Five lay people honoured with Award of Merit

Published April 1, 2007

Dorothy Davies-Flindall (left) and Betty Livingston will receive the Anglican Award of Merit for their contributions to the church.

Five individuals will receive the Anglican Award of Merit, the Anglican Church of Canada’s highest award for lay people; the honour is given to those who have contributed to the life and work of the church at the national and international level.

The recipients are Dorothy Davies-Flindall, Klaus Gruber, J.H. Clyne Harradence, Elizabeth “Betty” Livingston, and Tsuyoshi Eddy Nishida.

Ms. Davies-Flindall, prolocutor of General Synod from 2001-2004, has served the national church for the last 19 years. She was a member of the Primate’s World Relief and Development Fund (PWRDF), partners in mission committee, communications and information resources committee, and the Council of General Synod (CoGS). In the diocese of Ontario, she has been a Sunday school teacher and parish council member.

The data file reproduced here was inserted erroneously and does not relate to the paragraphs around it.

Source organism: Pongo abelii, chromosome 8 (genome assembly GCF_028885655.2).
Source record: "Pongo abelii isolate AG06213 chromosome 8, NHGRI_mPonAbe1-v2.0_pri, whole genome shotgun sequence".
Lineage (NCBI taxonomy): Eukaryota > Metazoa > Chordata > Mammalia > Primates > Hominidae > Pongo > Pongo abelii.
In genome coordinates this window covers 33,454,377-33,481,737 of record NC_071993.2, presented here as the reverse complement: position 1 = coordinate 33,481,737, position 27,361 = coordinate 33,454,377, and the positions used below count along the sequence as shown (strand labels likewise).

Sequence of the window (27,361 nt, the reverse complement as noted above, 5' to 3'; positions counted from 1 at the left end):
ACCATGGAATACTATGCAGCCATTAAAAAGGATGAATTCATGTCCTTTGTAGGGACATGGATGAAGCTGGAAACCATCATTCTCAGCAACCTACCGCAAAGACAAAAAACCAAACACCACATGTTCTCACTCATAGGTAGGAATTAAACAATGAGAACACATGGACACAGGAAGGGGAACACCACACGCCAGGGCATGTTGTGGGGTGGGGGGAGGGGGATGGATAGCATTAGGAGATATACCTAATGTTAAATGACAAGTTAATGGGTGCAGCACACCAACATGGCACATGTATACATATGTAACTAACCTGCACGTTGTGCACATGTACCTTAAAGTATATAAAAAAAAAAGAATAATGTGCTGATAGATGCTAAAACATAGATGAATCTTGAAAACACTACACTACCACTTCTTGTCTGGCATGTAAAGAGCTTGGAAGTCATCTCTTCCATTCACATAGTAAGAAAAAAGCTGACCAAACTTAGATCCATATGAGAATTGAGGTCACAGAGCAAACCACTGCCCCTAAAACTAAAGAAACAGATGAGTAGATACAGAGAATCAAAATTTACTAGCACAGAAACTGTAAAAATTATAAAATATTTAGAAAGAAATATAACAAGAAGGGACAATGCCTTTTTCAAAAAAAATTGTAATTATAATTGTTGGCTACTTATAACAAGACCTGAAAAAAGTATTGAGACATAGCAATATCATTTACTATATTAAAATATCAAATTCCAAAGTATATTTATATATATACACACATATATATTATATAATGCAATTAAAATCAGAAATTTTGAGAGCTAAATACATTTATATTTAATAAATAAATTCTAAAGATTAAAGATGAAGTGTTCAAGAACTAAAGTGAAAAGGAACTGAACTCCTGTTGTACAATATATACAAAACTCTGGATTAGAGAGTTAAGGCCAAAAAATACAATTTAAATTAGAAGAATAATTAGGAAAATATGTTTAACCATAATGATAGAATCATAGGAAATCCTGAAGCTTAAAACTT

Mr. Gruber, who is from the diocese of Saskatoon, was elected a member of the PWRDF board in 2001. He was cited for his work with refugees.

Mr. Harradence served as General Synod prolocutor from 1980-1983 and as vice-chancellor from 1986-2001. He was chancellor of the diocese of Saskatchewan for 42 years, where he provided pro bono legal aid to the diocese and its aboriginal clergy. He helped with the canonical work that paved the way for the election of Canada’s first indigenous bishop, Charles Arthurson in 1989.

Ms. Livingston has served as a member of General Synod, CoGS, the financial development committee and as a member of the Anglican Award Merit committee. She has been cited for opening doors for other women by accepting appointments to positions they had not previously held.

Mr. Nishida has served the church in the diocese of Calgary at the parish, diocesan and national levels since the 1950s. He was cited for his ministry to Japanese Anglicans and to nursing homes in the Lethbridge, Alta., area. He was licensed as a lay reader in 1965 and continues to serve as one.


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